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Brakes perform a critical job on a motorcycle, which means you should pay special attention to the condition of your bike’s pads. So, plan on replacing your pads when a minimum of 2mm of the pad material remains. Even with 2mm of pad material left, your braking power could be compromised under heavy braking, like at a trackday or a panic stop. Yes, if you like to gamble, you could run them to the absolute limits of their service, but why roll the dice on such an important safety feature.

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Although we will be focusing on changing front brake pads, the basic steps will be the same for the rear. If you have a rear stand or center stand, begin by placing your bike on it. A front stand makes the process easier. Begin by removing a caliper from its hanger. On single-action calipers (with all the pistons on one side), you may need to pry the pads apart with a large flat head screwdriver before you can slip the pads out. Some calipers secure the pads with a retaining pin and spring clip that you will need to remove first.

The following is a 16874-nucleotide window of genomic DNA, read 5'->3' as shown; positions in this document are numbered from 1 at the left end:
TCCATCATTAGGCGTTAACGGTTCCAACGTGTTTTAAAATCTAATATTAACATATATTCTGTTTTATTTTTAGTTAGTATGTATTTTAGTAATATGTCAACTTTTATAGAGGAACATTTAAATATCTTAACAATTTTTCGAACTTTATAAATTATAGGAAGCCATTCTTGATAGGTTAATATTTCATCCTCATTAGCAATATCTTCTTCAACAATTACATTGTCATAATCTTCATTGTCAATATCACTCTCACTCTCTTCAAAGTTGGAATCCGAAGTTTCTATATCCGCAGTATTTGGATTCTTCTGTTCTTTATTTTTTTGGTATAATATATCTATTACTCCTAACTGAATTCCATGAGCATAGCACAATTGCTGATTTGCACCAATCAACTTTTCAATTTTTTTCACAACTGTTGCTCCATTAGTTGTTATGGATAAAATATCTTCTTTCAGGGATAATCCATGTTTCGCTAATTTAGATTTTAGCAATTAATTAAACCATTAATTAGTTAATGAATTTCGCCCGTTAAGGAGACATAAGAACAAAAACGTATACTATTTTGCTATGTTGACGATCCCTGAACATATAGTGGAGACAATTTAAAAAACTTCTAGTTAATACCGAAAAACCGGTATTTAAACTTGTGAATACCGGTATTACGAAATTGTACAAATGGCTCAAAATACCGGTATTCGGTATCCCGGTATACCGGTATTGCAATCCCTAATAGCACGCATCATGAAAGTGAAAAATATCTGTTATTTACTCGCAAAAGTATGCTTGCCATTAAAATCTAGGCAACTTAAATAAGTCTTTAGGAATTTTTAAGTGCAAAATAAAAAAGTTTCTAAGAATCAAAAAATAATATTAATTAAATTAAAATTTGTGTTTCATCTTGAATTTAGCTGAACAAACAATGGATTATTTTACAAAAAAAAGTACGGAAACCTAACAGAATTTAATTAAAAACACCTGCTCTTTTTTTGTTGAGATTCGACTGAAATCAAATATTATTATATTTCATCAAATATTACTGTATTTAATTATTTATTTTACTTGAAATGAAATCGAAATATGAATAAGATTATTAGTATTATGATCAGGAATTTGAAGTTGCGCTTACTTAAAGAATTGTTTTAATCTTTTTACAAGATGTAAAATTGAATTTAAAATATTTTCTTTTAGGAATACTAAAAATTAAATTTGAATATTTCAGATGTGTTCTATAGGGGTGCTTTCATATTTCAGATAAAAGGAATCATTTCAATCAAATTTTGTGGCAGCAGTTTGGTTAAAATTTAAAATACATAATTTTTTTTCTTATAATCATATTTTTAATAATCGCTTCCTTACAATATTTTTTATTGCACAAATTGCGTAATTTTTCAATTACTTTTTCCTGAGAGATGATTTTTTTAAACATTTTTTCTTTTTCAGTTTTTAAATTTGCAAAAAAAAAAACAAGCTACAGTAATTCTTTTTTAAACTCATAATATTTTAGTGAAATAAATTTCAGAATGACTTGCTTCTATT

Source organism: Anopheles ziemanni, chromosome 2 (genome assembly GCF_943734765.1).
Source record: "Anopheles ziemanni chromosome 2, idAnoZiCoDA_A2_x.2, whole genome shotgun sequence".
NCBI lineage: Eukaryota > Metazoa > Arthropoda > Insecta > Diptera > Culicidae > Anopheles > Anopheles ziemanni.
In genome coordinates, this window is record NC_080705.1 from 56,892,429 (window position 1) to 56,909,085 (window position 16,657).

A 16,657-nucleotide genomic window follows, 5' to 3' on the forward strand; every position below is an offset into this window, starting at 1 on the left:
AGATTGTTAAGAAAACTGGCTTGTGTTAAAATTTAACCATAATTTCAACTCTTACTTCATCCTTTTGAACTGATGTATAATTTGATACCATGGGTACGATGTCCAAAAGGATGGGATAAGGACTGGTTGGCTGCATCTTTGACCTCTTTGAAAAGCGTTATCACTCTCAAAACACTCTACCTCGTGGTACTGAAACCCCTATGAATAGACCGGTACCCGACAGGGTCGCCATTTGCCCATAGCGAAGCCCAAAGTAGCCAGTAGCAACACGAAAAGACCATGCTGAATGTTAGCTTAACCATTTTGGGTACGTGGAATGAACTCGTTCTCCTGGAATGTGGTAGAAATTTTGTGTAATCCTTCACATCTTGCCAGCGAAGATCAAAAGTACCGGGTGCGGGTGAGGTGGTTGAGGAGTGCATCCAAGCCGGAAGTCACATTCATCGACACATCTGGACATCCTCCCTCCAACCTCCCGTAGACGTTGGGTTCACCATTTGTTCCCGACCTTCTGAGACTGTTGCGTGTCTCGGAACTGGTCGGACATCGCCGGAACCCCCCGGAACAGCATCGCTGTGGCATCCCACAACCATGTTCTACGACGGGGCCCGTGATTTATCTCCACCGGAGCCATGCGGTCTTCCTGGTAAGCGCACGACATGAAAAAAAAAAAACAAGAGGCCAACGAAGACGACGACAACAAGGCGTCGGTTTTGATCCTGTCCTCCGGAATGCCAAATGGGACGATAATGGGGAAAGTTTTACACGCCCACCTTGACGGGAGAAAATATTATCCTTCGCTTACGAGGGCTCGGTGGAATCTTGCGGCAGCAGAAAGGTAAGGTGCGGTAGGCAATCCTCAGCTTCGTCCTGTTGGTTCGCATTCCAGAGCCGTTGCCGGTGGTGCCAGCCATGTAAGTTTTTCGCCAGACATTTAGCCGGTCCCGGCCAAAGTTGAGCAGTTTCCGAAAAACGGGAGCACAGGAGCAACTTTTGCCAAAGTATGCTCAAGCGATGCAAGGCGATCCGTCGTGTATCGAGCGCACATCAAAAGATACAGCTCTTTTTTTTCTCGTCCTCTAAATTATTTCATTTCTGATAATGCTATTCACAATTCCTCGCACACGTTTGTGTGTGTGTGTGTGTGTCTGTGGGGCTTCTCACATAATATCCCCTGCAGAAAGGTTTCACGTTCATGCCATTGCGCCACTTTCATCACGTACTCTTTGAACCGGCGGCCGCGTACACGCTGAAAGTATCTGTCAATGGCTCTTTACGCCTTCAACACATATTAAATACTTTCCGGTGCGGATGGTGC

If your caliper uses a screw-type retaining pin, be sure to loosen it before removing the caliper from the fork.

Slip the used pads out, but before you set them aside, inspect them closely. Did they wear evenly? If one pad is thinner than the other, take a look at the pistons to see if they are sticking. Another symptom of a recalcitrant caliper piston is having one end of the pad more worn than the other. These pad symptoms may signal the need for a caliper rebuild.

After you have the pads out, you need to clean the caliper components. Cleaning the caliper removes the obvious stuff like brake dust, but it also plays an important role in preventing the need for rebuilds. Most riders are aware that brake fluids absorb moisture out of the air through the piston seals into the closed environment of the hydraulic system. Well, that’s not all that happens. The moisture combines with the brake dust and grit and whatever else happens to be wedged into the calipers, forming a kind of shellac which bonds to the surface of the pistons and keeps them from sliding smoothly against the rubber seals.